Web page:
Five words that kill innovation

I submit for your consideration, five words that I'm beginning to think kill innovation in organizations. Use them at your own peril.


Whenever someone uses this word, it’s invariably in conjunction with “idea” or “plan,” as in: “the design team is implementing the concept” or “our sales and marketing team has begun implementing the new strategic plan.” Implementation (aka execution) distinguishes between the innovation (and hence credit-worthy) phase of coming up with something to do, and the non-credit worthy phase of getting it done. And yet “getting it done” requires more creative problem-solving, more personal and organizational risk, and more time and effort than “having an idea.” This is the credit default swap of organizational innovation: as soon as someone uses this word, they have taken all the credit and left you with all the risk.


Aside from its use as a credit default swap (see Implement), when managers use this word they are grossly over-simplifying a problem and its solution. The biggest clue is when the word is used in absentia, as in “We need more ideas” or “My people can’t think out of the box,” or “We (subtext: you) need to be more innovative (subtext: give me an idea).” Anyone with any sense of their industry, history, and current events should have ideas enough for a lifetime. When someone calls for more and better ideas, they are really calling for utterly, obviously, and indefensibly-brilliant ideas to cut through the spider-webs of complexity and solve their problem at its roots, which are as abundant as unicorns. Most problems are more complicated than that, which is why looking for ideas on the open market is a good way to solve simple problems (the kind with simple answers), but not particularly effective when addressing the problems at your pay-scale.


The first-person singular is perhaps the most dangerous pronoun to use in any conversation around innovation. When leaders use it, it is to claim credit for something. My works just as well: “Under my tenure, shareholder value rose 35%, patents increased 52%, etc…” When co-workers use it, it’s either to take credit or to avoid blame: “I did my job.” Every politician would have you believe that, like Lincoln, they were born in a log cabin they built with their own bare hands. He and She can be just as bad, as they bestow credit on other individuals when many likely took equal risks and made equal contributions. Innovation is a collective effort—it is built together, and on the backs of many others who came before.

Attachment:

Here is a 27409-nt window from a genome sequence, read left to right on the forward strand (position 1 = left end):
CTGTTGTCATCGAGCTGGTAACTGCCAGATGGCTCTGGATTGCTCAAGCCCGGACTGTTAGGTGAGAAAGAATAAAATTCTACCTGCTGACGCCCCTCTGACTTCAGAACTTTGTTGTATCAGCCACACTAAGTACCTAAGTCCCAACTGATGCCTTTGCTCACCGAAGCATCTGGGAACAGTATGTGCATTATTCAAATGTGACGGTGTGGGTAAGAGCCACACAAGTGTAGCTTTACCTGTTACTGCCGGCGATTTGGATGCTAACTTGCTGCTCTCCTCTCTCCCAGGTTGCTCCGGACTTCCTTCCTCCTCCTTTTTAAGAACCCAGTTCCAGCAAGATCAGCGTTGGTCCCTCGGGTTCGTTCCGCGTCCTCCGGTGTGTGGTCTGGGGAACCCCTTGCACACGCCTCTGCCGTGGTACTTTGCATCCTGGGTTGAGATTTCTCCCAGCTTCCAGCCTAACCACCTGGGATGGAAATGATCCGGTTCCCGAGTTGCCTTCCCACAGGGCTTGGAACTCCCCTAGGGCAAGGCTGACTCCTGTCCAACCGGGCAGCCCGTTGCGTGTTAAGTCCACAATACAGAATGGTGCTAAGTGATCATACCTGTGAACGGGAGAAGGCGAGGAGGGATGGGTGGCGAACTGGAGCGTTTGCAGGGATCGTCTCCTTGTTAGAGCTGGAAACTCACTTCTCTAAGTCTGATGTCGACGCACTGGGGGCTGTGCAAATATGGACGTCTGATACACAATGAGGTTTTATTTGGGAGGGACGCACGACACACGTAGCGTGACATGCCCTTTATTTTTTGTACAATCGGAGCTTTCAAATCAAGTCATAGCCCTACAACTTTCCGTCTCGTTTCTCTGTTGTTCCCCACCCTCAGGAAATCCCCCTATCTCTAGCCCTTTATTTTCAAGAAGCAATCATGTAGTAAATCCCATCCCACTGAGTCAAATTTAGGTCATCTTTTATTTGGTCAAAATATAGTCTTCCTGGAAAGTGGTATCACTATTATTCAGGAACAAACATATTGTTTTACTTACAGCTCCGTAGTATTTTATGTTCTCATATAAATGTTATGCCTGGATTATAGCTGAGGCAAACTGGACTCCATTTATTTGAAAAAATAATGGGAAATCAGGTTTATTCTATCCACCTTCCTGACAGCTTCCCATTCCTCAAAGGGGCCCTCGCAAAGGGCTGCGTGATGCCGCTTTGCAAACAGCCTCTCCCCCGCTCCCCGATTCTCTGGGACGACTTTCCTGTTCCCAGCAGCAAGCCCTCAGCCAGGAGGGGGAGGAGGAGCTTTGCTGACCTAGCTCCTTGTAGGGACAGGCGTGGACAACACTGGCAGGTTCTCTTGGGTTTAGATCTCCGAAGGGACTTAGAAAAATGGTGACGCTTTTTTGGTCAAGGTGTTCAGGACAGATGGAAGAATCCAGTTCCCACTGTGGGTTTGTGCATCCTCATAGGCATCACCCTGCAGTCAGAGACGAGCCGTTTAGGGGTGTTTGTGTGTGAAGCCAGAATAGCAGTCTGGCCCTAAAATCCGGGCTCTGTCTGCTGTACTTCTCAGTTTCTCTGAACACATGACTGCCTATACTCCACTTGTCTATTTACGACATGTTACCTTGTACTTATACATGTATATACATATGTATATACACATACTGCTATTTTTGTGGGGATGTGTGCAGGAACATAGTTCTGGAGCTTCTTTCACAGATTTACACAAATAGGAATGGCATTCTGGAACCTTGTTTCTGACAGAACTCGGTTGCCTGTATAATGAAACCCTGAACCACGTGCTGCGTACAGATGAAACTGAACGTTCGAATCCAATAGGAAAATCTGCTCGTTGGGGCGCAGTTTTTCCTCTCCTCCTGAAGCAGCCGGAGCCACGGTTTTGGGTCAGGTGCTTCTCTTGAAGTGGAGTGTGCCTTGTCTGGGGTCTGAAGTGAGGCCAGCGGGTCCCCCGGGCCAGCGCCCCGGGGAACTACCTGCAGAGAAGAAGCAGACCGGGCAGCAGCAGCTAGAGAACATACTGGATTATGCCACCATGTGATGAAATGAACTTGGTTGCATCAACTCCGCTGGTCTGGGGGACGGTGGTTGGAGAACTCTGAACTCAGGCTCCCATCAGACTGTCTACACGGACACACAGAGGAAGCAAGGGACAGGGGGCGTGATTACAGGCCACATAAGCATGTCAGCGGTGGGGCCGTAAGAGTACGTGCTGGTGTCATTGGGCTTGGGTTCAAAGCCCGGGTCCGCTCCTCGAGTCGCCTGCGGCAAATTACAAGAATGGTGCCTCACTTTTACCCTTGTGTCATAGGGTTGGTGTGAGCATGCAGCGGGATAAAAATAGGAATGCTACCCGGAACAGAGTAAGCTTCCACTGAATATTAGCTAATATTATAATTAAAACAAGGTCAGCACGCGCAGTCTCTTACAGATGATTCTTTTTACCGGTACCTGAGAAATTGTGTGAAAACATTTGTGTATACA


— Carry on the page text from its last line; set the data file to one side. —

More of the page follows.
It’s not what you think. This word is like oxygen — too little is as toxic as too much. It’s easy to see how too much No kills innovation, but too little does the same. One of my favorite quotes, attributed to Steve Jobs, was that the hardest but most critical decisions he ever made were the ones to which he said “no.” Great leaders, have a clear vision, can articulate it, and can sell it to others. But a vision is not a strategy. So while good visions lay out a clear goal and energize people, the result can look like a 6 & under soccer game where all the players swarm the ball, competing with each other to kick it. And the ball (and the game) goes nowhere. Without No, you lose the discipline of defined roles, focused efforts, and clear objectives required to make innovation happen.


Finally the I-word itself. Most of the damage comes from using the word to describe behavior, ideas, or technologies. Innovation is about outcomes. Edison’s electric light, Ford’s mass production, Bell Lab’s transistor, and Apple’s iPhone were innovative. The other lights, cars, and smart phones that came before were not. So when you use the word (or more updated versions like disruptive) to label ideas, teams, and business models and other pieces of the process, you lose sight of the fact that none of this matters if the outcome doesn’t stick. In other words, people, ideas, and technologies are not inherently innovative or disruptive. That quality comes from the work that follows. When math professor Larry Shepp was once asked to defend the credit he received for a theorem that others had clearly discovered before him, he replied, “Yes, but when I discovered it, it stayed discovered.” Innovation is not about new things, it’s about getting new things done.